Saturday, May 25Royal Holloway's offical student publication, est. 1986

That Deus Ex Machina Life

It’s a tragedy that I can’t recall a time without my phone in my hand, my laptop by my side and the answers to any question a simple googling away, and it’s a sense shared. While technology and knowledge has been the cause for human advancement through the ages, it seems now it’s a way to decelerate and hold us still.
As a 90s baby I still recall VCRs, 248mb CDs, AOL dial up is drilled into my subconscious, when it was rare to even have a Nokia phone because they were expensive. Yet now it seems that every broke student has the latest smartphone (not to mention the indignity of eight year olds carting around an iPhone like they actually use it) and if it’s not our phone, we’re watching videos on someone else’s, wondering if getting a tablet is even worth it, face planting ourselves in front of a computer to ‘work’.
Buses have Wi-Fi. Trains have Wi-Fi. Cafés and restaurants advertise their Wi-Fi on the window to draw people in. When friends come around to chat, they ask for the Wi-Fi password then hum noncommittally when chatting tries to take place – you try to tell them about something that happened the week before, but they’ve already seen it on your Facebook, its old news, update your life feed and try again. It seems that technology designed to help us live fast-paced life has made even the smallest things time-consuming. We’ve sold our souls to wireless connections and have lost connection to real life for a virtual one.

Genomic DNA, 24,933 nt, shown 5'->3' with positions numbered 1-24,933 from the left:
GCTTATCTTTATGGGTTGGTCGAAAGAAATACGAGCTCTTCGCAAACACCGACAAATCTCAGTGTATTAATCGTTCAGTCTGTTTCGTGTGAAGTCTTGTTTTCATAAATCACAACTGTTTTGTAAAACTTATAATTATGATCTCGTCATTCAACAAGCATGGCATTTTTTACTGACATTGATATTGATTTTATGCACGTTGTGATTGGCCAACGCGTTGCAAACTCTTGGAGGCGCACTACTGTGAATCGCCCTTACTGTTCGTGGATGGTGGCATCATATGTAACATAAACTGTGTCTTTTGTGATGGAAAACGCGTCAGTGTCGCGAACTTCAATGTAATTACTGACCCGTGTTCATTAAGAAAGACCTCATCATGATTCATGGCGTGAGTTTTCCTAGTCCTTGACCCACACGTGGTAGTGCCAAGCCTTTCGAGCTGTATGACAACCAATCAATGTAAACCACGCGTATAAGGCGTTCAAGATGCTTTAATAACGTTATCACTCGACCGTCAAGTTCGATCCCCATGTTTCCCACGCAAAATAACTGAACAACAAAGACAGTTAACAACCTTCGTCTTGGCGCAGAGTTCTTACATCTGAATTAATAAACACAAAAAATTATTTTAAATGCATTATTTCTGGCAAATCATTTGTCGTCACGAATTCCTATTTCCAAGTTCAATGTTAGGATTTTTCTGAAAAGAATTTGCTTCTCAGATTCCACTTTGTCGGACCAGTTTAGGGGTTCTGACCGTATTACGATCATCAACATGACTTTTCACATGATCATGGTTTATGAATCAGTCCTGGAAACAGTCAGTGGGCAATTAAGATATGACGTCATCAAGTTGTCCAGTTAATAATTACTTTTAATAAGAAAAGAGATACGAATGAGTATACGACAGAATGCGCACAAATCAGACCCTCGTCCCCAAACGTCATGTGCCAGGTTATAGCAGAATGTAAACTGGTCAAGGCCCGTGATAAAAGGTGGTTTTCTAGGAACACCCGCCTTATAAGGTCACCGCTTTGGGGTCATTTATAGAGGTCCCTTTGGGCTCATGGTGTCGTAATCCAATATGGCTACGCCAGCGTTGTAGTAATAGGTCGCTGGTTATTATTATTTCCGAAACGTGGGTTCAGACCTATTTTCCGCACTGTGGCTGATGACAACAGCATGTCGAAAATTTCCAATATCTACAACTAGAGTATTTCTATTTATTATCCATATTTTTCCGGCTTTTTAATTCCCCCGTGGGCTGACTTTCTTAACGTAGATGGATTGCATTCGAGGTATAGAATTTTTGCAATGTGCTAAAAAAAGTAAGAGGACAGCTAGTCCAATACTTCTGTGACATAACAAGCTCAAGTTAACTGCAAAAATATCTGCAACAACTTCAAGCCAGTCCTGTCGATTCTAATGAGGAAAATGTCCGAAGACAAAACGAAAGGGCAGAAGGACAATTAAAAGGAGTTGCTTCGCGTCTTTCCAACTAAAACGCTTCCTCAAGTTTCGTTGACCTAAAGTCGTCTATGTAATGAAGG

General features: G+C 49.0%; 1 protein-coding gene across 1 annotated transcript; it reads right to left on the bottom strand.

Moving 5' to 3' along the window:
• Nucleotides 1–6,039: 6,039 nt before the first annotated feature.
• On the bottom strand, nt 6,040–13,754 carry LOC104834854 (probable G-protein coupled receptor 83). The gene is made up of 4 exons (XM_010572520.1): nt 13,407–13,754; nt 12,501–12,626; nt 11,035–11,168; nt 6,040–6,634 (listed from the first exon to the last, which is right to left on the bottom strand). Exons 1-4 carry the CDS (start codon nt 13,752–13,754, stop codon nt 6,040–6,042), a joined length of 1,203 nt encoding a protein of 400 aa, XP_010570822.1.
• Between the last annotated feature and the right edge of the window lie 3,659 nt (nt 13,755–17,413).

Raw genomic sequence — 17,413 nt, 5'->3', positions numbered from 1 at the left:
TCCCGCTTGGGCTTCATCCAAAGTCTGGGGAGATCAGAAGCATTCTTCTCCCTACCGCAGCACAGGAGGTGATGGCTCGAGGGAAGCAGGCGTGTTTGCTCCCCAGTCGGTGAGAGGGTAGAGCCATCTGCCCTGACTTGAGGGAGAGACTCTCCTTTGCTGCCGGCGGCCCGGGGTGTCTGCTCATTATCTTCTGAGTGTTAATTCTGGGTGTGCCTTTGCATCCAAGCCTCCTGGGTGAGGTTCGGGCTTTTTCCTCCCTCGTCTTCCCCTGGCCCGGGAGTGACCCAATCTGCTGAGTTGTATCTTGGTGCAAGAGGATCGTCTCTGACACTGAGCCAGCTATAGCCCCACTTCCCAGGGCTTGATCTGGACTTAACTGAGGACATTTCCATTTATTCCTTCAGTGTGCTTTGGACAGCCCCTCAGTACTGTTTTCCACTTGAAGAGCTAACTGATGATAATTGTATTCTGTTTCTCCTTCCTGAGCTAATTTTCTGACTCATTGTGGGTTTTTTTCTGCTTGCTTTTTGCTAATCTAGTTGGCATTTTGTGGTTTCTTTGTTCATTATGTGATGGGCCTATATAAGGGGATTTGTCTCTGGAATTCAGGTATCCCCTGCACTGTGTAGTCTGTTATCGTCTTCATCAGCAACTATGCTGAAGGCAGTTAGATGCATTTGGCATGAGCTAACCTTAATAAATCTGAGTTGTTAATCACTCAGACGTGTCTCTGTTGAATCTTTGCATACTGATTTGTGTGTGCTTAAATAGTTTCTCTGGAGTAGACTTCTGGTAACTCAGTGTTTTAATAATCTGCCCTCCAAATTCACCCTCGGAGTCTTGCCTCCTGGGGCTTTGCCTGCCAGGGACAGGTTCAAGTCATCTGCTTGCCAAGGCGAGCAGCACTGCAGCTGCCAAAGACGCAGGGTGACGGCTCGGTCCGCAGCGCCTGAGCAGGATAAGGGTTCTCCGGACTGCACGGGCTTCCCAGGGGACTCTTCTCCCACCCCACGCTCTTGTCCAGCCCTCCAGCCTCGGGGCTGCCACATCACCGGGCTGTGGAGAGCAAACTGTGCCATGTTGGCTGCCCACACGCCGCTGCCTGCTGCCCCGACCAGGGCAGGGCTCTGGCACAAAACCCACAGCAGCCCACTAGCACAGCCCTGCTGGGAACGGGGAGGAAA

We’ve become servants by our own online presence to a god that we invented and it’s as if Asimov and Orwell are shaking their heads with a ‘I told you so’ as I type this up on a laptop with access to all the world while the world runs by my window.
Now that summer has arrived, the epitomised season of respite, I hope to be able to get away from it all and explore the world outside my techno-bubble, take a break and lounge on a beach, explore a city or town, catch up with life outside of academia, as we are all wont to do.
(If I end up tweeting or gramming about it, well then, it’s simply my fall from grace.)